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Tuesday, June 21, 2011


Three of our potato plants wilted and died today.  So I decided to pull them out.  I admit, I was half hoping I would find one little potato.  Instead, I found...

Aren't they beautiful?  These are Yukon Gold potatoes.  I am now more motivated to take care of the other, sad, ugly potato plants.  Here's hoping they are cooking up more, gorgeous tatties!

Sunday, June 19, 2011

Happy Father's Day

Tonight, some pirates and I are providing a fresh Father's Day dinner of BBQ chicken and homemade cornbread.

With a salad of greens, carrots and onions directly from our garden.


Happy Father's Day, babes!

Friday, June 17, 2011

We May Have Enough

Today I taught myself to braid garlic! 

Isn't it pretty?
There are two types of garlic, as you know: hardneck and softneck.  You can't braid the hardneck variety.  (Guess why!)

But you can make bunches.

Once the garlic is braided and/or bunched, you hang it until you need it.

Here's hoping I did this right!

Oh, and I think we are going to have enough garlic to last quite a while.

Tuesday, June 14, 2011

Project 20 - Sea Turtle

I decided to make my own pattern for a sea turtle and I am so proud!  And I am counting it as a weekly project since I had to do math to figure out the pattern.  Math is hard!

Do you like it?  Do you want to see more pictures?  Do you want one?  (Cue shameless self-promotion...)  This one is up for sale on my etsy site!  More to follow!

Harvest and Plague

I forgot!  We harvested our garlic on Sunday.  A marginal harvest; most of the garlic grew larger, but only a few made full bulbs.  I am chalking it up to the iffy soil we still have, but that is a work in progress.

It should be enough to last.  For a little while.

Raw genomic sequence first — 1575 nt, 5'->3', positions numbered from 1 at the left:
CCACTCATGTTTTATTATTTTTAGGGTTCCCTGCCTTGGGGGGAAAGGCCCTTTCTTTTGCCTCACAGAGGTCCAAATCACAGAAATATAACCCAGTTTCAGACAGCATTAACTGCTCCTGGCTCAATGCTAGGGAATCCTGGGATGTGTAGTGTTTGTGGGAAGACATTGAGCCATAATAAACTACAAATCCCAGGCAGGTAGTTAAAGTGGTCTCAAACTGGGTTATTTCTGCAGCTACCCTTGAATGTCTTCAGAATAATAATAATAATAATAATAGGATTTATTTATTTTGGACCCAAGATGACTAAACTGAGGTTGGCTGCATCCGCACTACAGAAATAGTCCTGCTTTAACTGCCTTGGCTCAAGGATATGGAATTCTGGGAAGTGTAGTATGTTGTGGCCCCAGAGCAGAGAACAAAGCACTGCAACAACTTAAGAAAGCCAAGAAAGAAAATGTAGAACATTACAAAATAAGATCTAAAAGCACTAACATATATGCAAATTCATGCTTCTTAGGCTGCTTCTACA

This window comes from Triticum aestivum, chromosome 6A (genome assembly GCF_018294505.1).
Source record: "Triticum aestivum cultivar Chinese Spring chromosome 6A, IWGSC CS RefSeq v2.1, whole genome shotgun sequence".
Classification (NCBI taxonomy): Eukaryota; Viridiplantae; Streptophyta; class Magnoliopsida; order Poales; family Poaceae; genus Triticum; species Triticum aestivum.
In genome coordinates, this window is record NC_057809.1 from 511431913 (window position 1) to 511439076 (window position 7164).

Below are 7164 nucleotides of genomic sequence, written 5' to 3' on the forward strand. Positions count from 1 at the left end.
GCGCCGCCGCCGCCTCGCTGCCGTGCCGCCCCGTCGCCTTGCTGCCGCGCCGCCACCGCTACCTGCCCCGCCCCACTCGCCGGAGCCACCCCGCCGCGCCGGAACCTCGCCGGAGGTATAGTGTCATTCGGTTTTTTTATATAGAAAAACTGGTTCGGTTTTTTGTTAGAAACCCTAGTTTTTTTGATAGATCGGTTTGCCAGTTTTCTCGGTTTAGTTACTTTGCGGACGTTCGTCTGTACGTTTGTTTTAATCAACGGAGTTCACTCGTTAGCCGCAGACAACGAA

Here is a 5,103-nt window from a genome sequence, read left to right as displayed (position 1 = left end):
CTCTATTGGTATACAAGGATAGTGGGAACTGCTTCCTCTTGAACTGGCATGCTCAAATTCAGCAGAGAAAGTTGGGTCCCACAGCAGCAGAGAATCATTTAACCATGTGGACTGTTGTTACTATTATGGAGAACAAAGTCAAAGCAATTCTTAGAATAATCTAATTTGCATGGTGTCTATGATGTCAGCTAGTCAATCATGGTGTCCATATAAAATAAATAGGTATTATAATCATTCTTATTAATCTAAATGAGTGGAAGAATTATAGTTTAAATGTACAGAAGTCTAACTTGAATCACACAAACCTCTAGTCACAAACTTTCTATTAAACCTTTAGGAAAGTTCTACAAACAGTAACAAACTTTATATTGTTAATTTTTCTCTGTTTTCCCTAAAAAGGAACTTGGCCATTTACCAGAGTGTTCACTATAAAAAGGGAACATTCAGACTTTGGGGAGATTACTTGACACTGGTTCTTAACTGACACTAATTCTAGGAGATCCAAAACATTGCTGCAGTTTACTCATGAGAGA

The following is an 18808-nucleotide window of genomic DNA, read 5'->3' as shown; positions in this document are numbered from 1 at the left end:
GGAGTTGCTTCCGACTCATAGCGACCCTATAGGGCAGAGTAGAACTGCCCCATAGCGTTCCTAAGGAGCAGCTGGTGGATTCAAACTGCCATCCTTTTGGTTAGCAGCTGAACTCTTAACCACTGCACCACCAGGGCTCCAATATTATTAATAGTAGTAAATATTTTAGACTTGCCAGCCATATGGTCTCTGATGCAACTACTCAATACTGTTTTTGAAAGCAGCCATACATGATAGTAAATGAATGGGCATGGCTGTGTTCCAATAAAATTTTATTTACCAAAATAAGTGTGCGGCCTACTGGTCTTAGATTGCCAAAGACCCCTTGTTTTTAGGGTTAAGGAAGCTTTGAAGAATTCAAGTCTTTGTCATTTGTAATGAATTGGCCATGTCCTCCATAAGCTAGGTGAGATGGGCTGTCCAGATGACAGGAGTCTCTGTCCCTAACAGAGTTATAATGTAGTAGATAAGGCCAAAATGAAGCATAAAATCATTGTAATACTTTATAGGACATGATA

Tragedy, though, was just discovered in the garden.  We have a major infestation!  OK, that may be a bit dramatic! 

Something is eating my potato plants!  But the confusing thing is that the beetles seem to be mostly dead (or comatose from gorging on my taters!).  I was able to flick them off, and they didn't get back up.

Anyone recognize these?  Better yet, anyone know how to prevent and destroy them?  This is war - I want my taters!

Sunday, June 12, 2011

Does This Make Me A Farmer?

This morning the ground was so hard-baked that we had trouble weeding.  So tonight, after we had a colossal thunderstorm, a storm so heavy that it knocked over my corn,

what did I do?

Why I ran outside and staked all my tomatoes, of course.  What can I say?  The ground was soft.

And now I cannot find my boots. 

In other news, some of our garden is loving the heat wave.

A few of the tomato plants have started to fruit!

The pumpkins are in bliss.

The green beans are thriving (forgive the odd camera angle).

And the corn was happy until the heavy rain. 

I am hopeful that they will right themselves when they dry out.  Who ever heard of staking corn?

I think I am in love with my garden.

Sunday, June 5, 2011

Project 19 - Turtles!

Finally, a new project!  I have been majorly distracted by the new job, and the broken well, and packing for the beach, and a huge review book I received (more on that when the confidentiality agreement lets me talk about it.).  But I finally found time to make another project.  I am a little behind, but I have plans to help me catch up.